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[509] with a force outnumbering them nearly ten to one, and that it was very probable that a night attack would be made, disinclined all to sleep, and the peremptory order of Colonel Hicks that every man should remain broad awake and stand to his post was scarcely necessary. So the night passed, every man awaiting expectantly the anticipated attack, and determined to win or die.

Next morning, twenty-sixth, the enemy was found to be still in our front, but some hundred yards in rear of his original line of the day before. Every thing pointed to another attack, and another day of trial for our gallant garrison. In view of this, Colonel Hicks sent out several detachments with orders to burn all the buildings which had been occupied by the enemy's sharp-shooters on the previous day, or that could afford them a similar protection in the event of an attack on this day. This order was promptly executed, and in less than fifteen minutes that part of the town below Broadway and between Market street and the river, together with many other buildings outside of those limits, was in flames. Many of the finest business houses and dwellings were thus destroyed, and none who have formerly been acquainted with this once beautiful city can help regretting the sad but imperative necessity that called for its partial destruction. About nine o'clock a flag of truce emerged from their lines, and approached the Fort. It covered a proposal for an exchange of prisoners, Forrest having about five hundred of our men who were surrendered at Union City, and fifty or sixty captured in hospital the day before. Colonel Hicks having no power to exchange prisoners, replied in accordance with that fact, and the confederate officer departed. Again we waited in anticipation of an attack momentarily, when a verbal communication was sent in by Forrest, asking for a private interview in case further fighting could be obviated by negotiation.

Colonel Hicks, with his characteristic pluck, replied verbally that he, accompanied by two officers of a designated rank, would meet General Forrest and two officers of corresponding rank, with or without arms, at any mutually convenient spot. This occurred after noon. No reply was received, and no attack was made, and so the day wore away — the enemy yet threatening, but apparently afraid to advance. In the mean time assistance had arrived from Cairo, seventy miles below, and our men felt encouraged but apprehensive. The night passed much in the same way as the one preceding, the greatest vigilance being exercised, and the men resting at or near their posts.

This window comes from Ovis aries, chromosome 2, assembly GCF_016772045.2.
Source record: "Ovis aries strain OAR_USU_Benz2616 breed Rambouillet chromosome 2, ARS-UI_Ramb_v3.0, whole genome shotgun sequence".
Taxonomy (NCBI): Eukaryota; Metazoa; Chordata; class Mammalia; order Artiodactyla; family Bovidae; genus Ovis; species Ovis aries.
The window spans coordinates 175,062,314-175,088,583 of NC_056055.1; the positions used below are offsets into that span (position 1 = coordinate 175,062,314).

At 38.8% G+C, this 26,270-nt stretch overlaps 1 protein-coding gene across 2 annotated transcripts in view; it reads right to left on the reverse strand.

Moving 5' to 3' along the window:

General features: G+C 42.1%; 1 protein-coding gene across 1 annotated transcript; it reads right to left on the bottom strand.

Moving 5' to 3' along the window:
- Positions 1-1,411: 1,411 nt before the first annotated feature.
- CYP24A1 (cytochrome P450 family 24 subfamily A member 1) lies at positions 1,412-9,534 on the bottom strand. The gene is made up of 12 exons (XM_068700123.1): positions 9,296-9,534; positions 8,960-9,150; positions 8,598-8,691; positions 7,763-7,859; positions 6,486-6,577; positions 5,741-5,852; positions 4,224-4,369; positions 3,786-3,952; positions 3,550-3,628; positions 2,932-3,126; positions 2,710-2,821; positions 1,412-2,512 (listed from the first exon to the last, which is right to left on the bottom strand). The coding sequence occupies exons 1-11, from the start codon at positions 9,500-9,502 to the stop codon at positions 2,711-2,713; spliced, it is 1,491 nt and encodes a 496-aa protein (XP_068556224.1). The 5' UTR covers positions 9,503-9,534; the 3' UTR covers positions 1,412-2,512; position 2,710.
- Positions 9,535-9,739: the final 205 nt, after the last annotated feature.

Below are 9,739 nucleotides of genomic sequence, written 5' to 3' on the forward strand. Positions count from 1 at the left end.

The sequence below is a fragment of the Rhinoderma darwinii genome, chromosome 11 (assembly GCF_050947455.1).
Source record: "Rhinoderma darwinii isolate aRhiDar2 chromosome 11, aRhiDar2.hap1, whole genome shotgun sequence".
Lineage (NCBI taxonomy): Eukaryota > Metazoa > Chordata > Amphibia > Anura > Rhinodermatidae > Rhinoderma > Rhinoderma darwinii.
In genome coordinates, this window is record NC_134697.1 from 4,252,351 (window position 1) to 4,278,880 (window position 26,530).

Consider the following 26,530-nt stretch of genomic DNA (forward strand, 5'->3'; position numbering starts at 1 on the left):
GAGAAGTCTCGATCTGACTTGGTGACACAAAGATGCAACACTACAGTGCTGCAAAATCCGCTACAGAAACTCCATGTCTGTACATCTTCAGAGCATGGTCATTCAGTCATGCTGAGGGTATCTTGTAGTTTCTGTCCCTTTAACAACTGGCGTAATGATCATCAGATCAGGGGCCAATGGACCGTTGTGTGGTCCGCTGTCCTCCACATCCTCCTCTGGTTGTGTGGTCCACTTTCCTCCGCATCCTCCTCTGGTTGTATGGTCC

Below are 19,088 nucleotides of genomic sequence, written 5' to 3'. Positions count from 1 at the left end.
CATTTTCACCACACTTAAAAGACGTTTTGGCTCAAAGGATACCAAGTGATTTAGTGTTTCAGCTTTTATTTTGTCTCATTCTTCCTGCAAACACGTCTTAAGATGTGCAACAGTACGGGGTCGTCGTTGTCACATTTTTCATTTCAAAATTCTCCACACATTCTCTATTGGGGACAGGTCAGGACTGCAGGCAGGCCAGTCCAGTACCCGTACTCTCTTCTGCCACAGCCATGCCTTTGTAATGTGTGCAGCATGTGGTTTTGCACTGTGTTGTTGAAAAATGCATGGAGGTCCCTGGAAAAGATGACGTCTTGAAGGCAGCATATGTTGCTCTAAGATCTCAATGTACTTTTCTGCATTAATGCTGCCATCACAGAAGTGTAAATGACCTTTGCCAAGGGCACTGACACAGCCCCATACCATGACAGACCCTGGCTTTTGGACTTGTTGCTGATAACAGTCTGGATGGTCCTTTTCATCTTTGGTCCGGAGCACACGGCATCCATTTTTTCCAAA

The next day, twenty-seventh, the rebels had entirely disappeared from view, but a scouting party, sent out for the purpose, found them still near, and demonstrating threateningly. On this day, many of the citizens and merchants who had any thing left, commenced packing their effects for the purpose of leaving the place, as it was confidently expected that the rebels would return and complete the work of pillage and destruction.

Another anxious night wore wearily away, and the morning of the twenty-eighth dawned. Our scouts found the country filled with bodies of men varying from fifty to one hundred, but the main body had moved back toward Mayfield. This seemed encouraging, until another report, which was apparently trustworthy, became current in town, that Forrest's army had formed a junction at Mayfield with a large force of rebels, and was again coming in this direction. A scene of excitement now ensued similar to that of the morning of the twenty-fifth. Every thing that could, under the circumstances, be removed, (for but few draft animals were remaining) was carried down to the levee preparatory to shipping. Much of this property was carried by hand, some of the heaviest boxes of goods being thus brought from stores some several squares distant. The excitement lasted all night, and every boat that passed made large additions to her cargo and passenger-list. This morning the excitement and exodus still continued, and the attack was hourly expected up till noon, when it became generally known that the military authorities had learned that the enemy was at or near Mayfield, and was threatening Columbus, and that there were no demonstrations at all making toward Paducah.

So ends thus much of the history of one of the most adventurous raids made during the war. Whether the rebels, will try their strength on any other Union post remains to be seen. It is known that they are showing a threatening front in the direction of Columbus.

A detail of the loss of property during the fight cannot be obtained, though even if it could it would be uninteresting in connection with the story of the battle. It will be sufficient to say that the value of the property carried away and destroyed by the rebels exceeds, at a moderate estimate, half a million of dollars. The value of the houses burned, by order of Colonel Hicks, must be as much if not more. The enemy's loss in men cannot be accurately ascertained, but in killed and wounded will not fall short of one thousand. It is rumored that several citizens, who imprudently did not leave the city with the bulk of the inhabitants, were. killed or injured.

Official rebel reports.

Demopolis, April 2, 1864.
To General S. Cooper:
The following despatch from General Forrest has just been received.

L. Polk, Lieutenant-General.

Dresden, Tenn., March 27, Via Okolona, April 2, 1864.
To Lieutenant-General Polk:
I left Jackson on the twenty-third ultimo, and captured Union City on the twenty-fourth, with four hundred and fifty prisoners, among them the renegade, Hankins, and most of his regiment;

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